Prevalence and Factors Associated with Renal Dysfunction Among HIV-Infected Patients
NAVAL MEDICAL CENTER SAN DIEGO CA
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Renal dysfunction is an increasingly recognized non-AIDS--defining comorbidity among HIV -infected persons. The role of HIV-related factors in renal dysfunction remains unclear. We performed a cross-sectional study at two military clinics with open access to care to determine the impact of HIV factors, including antiretroviral therapy, on renal function. Renal dysfunction was defined as a glomerular filtration rate GFR 60 mLmin 1.73 m . We evaluated 717 HIV patients with a median age of 41 years 92 were male, 49 Caucasian, and 38 African American median CD4 count was 515cellsmm3 and 73 were receiving highly active antiretroviral therapy HAART. Twenty-two patients 3 had renal dysfunction. Factors associated with renal dysfunction in the multivariate logistic analyses included older age odds ratio OR 2.0 per 10 year increase, p 0.006, lower CD4 nadir OR 0.6 per 100 cell change, p 0.02, and duration of tenofovir use OR 1.5 per year use, p 0.01. Amony persons initiating tenofovir n 241, 50 experienced a reduction in GFR median -10.5mLmin 1.73 m , 95 CI, -8.9 to -13.3 within 2 years. Among tenofovir users, factors associated with a reduction in GFR included female gender p 0.001, African American ethnicity p 0.003, and lower CD4 nadir p 0.002. In summary, renal dysfunction was relatively uncommon among our HIV-infected patients, perhaps due to their young age, lack of comorbidities, or as a result of our definition that did not include proteinuria. Renal dysfunction was associated with duration of tenofovir use. Factors associated with renal loss among tenofovir users included female gender, African American ethnicity, and CD4 nadir 200cellsmm3 . Consideration for more frequent monitoring of kidney function among these select HIV patients may be warranted.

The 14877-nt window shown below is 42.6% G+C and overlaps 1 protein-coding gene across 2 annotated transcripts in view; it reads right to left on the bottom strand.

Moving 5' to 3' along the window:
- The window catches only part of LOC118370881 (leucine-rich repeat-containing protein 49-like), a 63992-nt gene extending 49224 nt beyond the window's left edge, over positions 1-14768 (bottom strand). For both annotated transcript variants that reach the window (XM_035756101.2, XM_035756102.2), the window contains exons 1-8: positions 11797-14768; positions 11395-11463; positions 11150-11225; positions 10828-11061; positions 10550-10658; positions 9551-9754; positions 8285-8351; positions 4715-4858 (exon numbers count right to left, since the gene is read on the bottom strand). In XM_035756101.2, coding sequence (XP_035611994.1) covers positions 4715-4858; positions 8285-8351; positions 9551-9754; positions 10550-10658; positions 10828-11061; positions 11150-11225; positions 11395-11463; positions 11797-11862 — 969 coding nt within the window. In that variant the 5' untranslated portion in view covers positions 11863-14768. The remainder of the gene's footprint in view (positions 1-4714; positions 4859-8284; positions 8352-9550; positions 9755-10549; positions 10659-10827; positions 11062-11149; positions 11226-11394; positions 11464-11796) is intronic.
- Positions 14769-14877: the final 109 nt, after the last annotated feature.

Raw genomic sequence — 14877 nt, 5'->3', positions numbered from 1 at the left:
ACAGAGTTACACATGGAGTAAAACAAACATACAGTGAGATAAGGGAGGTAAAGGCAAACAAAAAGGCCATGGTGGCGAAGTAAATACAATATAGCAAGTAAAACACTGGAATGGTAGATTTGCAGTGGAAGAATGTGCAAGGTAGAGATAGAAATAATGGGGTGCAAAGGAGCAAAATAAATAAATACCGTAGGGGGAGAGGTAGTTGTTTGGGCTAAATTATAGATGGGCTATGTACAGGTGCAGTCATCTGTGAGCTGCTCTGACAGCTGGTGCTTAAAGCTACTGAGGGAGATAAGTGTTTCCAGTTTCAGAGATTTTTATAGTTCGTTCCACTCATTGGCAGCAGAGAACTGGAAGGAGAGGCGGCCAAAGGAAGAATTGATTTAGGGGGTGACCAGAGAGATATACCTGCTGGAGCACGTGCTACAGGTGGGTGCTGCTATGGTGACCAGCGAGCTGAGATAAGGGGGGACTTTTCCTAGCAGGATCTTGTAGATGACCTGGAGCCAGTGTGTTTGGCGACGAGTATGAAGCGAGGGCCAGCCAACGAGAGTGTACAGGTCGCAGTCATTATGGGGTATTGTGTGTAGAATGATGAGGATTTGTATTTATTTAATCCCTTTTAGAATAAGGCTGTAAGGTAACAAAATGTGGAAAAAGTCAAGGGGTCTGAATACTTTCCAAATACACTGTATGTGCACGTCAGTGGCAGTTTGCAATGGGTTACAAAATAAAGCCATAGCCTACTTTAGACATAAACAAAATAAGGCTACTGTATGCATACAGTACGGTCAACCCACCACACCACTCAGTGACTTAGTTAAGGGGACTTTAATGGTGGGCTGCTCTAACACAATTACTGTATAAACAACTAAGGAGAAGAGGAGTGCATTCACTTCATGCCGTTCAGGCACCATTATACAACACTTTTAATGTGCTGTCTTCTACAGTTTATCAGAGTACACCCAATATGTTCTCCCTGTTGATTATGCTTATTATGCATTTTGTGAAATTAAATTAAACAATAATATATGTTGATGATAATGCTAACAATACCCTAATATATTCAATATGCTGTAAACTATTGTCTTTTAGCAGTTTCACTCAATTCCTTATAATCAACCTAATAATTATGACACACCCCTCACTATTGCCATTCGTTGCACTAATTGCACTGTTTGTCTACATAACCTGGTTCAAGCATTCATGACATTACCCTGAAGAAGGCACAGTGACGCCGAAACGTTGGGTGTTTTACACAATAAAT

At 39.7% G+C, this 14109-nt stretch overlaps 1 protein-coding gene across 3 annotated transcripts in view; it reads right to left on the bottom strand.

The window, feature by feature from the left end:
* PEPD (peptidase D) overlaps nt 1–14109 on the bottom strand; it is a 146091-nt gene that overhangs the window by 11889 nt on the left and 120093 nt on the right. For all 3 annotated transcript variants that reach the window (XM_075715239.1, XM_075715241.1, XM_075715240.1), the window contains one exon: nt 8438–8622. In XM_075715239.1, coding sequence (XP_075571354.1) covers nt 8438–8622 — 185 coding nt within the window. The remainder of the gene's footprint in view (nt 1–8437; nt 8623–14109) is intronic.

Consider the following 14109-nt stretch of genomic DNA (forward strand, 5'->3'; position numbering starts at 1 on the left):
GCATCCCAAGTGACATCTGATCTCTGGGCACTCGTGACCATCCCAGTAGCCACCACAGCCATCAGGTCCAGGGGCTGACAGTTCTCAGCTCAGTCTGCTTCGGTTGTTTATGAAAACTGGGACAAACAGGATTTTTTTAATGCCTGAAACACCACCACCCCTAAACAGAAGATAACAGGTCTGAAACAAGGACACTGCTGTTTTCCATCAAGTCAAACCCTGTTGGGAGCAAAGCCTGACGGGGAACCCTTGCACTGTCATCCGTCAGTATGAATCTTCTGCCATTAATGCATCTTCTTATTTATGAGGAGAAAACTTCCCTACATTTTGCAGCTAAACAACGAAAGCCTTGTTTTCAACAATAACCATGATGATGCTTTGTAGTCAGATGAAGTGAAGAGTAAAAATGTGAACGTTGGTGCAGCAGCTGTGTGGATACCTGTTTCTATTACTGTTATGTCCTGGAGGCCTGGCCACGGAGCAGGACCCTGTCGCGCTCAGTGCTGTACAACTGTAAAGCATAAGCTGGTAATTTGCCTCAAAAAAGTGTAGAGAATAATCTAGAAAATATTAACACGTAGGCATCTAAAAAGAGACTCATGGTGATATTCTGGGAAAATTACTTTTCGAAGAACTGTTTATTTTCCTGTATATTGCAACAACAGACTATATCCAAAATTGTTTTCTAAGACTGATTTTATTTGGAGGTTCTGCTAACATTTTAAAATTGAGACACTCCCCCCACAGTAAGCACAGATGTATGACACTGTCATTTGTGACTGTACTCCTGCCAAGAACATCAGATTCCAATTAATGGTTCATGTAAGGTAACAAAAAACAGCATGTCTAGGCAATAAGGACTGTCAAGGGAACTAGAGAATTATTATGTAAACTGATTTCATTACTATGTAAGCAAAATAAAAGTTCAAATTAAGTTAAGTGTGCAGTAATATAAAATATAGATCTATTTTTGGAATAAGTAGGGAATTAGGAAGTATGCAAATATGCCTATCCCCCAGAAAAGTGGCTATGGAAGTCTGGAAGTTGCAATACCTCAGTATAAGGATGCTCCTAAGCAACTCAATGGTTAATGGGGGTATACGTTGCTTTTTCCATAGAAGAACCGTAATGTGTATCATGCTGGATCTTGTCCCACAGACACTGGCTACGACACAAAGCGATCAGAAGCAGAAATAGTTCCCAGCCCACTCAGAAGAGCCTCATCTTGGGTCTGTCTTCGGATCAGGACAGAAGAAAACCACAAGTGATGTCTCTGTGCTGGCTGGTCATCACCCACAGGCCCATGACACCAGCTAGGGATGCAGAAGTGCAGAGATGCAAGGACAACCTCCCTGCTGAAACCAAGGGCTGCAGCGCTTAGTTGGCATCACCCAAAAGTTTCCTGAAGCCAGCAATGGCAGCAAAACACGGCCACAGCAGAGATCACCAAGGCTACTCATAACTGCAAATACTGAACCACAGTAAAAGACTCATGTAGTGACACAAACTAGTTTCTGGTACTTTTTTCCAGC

- Medicine and Medical Research